William Averitt (b. 1942)
This diverse and powerful cycle of songs is set to the poetry of Langston Hughes (1902-1967).
While Averitt’s setting pays homage to numerous African-American musical styles, it is primarily a tribute to its poet. Wonder offers a dreamy vocal landscape set over a piano heartbeat, giving way to the alternately sinuous and driving When Sue Wears Red. Dream Dust features a pointillistic piano part worthy of the title, easing the listener into Song for Billie Holliday, which brilliantly captures the evocative power of the voice of its namesake. Feet o’ Jesus, despite its brevity and a cappella scoring, makes a powerful impact through its rich jazz harmonies and poignant, surprising final cadence. The cycle concludes with the rhythmically driving Fire, in which the speaker grows desperate seeking absolution for past sins. William Averitt is Professor Emeritus of Music and formerly Coordinator of Composition at Shenandoah Conservatory.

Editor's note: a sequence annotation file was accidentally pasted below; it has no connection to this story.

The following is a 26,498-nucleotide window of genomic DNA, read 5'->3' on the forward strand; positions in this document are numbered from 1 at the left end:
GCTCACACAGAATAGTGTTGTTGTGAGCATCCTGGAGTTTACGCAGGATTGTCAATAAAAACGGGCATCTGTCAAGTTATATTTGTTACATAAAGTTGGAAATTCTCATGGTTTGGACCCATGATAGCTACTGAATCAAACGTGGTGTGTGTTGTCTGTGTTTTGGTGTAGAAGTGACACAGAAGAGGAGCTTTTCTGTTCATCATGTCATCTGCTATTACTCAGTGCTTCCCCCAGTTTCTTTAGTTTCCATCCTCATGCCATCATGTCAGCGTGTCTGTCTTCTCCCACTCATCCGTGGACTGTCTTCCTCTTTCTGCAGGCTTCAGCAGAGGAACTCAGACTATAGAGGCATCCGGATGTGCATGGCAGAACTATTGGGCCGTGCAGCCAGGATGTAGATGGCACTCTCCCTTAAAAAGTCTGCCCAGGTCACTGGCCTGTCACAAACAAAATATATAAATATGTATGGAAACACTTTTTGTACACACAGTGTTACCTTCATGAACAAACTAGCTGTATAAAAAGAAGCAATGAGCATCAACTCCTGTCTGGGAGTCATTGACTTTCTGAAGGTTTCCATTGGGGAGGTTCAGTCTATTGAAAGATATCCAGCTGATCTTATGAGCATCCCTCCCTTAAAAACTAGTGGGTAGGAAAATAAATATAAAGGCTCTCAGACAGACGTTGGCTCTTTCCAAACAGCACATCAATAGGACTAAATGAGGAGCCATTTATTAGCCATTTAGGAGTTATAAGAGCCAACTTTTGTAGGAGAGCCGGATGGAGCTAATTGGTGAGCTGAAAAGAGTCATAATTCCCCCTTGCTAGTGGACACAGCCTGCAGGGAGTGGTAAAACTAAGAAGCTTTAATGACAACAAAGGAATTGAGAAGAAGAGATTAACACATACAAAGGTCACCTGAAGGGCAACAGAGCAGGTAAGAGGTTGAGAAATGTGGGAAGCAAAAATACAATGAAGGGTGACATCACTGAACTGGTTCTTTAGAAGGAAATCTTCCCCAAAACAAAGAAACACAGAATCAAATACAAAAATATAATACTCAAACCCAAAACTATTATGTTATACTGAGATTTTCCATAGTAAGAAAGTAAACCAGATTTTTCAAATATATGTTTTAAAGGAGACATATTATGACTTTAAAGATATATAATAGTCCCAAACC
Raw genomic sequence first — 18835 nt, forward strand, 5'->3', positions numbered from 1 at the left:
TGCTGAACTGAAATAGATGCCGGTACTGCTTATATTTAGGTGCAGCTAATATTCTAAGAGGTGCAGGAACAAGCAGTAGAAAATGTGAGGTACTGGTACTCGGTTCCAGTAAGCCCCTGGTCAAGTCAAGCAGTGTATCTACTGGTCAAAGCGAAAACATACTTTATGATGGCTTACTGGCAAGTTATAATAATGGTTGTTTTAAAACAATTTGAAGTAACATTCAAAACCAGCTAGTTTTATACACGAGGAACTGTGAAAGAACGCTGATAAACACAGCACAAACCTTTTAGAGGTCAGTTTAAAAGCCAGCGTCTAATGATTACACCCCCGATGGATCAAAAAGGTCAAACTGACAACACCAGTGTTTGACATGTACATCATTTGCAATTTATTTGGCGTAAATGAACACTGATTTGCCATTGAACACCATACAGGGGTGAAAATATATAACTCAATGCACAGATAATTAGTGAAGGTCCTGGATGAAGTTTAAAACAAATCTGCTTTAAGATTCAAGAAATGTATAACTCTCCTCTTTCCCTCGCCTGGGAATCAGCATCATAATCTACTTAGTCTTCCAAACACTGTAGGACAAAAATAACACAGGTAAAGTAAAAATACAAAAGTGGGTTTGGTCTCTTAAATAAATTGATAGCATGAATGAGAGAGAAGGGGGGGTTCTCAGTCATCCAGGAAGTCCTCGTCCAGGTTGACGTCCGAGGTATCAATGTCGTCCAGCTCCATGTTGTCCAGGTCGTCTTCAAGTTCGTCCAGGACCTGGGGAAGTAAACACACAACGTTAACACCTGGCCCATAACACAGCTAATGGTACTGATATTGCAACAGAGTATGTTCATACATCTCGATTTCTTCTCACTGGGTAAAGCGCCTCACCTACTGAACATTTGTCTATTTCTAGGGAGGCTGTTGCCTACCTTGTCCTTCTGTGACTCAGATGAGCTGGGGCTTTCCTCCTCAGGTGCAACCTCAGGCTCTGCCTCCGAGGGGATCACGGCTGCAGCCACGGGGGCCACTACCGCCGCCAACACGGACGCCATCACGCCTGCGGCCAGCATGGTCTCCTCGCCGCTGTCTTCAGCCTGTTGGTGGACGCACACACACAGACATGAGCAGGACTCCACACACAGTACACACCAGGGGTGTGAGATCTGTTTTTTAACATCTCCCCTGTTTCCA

Phoebe K. Knapp (1839-1908)
Arranged by Byron Smith (b. 1960)
This 19th-century Christian hymn was composed by. Knapp to a text by Fanny Crosby, and has appeared in numerous African- American collections. It is the arranger, rather than the composer, that the listener hears most in this rendition; Byron Smith converts this simple tune into a harmonically and rhythmically complex tour de force, at times rendering the tune almost unrecognizable, but at the same time elevating it to heights it could not have attained on its own. Smith is founder and director of the Spirit Chorale of Los Angeles.
Wake Up, My Spirit
Adolphus Hailstork (b. 1941)
Noted most for his instrumental compositions, Hailstork has enjoyed performances by the Baltimore Symphony Orchestra, Chicago Symphony Orchestra, and New York Philharmonic. His choral output covers a remarkable variety of styles, from spiritual arrangements to impressionist motets. Wake Up, My Spirit is rhythmically driving and jubilant throughout, and seems to revel in bouncing from key to key with ease. Hailstork is Eminent Scholar and Professor of Music at Old Dominion University in Norfolk, VA.